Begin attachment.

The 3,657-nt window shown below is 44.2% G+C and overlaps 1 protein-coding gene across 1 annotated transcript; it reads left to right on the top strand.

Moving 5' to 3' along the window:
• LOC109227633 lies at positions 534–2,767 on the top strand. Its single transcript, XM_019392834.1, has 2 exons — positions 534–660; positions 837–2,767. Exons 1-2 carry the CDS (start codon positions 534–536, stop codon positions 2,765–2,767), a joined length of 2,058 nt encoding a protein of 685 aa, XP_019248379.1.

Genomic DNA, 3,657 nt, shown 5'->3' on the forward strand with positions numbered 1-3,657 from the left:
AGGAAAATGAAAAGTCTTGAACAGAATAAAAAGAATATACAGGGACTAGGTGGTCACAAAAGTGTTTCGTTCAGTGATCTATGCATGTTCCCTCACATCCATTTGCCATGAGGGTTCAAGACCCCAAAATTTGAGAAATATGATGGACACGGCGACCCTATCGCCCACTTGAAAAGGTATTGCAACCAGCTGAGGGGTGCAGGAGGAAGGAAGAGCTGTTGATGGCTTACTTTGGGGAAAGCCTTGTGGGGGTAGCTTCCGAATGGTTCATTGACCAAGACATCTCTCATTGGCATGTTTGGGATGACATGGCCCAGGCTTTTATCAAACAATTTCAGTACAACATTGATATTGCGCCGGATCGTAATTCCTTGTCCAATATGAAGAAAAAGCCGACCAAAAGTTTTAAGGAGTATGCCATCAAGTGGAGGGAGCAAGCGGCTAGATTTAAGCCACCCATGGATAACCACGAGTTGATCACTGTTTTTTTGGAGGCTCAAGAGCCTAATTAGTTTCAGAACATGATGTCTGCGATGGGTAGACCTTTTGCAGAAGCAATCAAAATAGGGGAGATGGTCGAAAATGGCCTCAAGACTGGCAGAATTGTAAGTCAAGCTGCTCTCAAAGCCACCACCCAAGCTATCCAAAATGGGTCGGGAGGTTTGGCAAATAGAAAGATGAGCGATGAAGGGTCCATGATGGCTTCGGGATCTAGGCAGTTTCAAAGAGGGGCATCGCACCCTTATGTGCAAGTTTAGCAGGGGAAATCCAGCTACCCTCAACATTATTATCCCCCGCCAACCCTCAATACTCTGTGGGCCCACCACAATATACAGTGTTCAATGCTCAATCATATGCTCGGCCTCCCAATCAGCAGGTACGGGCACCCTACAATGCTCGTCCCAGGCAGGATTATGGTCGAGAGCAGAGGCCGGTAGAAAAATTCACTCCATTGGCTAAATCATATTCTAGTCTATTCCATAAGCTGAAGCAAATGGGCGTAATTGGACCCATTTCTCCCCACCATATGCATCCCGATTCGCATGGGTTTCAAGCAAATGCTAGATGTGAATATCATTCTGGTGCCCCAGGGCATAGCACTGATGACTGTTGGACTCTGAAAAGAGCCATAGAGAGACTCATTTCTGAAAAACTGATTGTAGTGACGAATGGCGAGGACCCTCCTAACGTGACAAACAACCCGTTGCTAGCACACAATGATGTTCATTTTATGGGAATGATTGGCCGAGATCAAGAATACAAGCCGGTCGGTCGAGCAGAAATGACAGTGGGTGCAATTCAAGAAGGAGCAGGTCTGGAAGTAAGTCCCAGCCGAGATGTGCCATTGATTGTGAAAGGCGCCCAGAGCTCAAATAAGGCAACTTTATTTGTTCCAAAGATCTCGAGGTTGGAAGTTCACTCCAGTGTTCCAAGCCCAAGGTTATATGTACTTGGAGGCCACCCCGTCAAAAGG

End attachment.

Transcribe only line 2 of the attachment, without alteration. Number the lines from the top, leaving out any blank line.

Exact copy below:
Moving 5' to 3' along the window: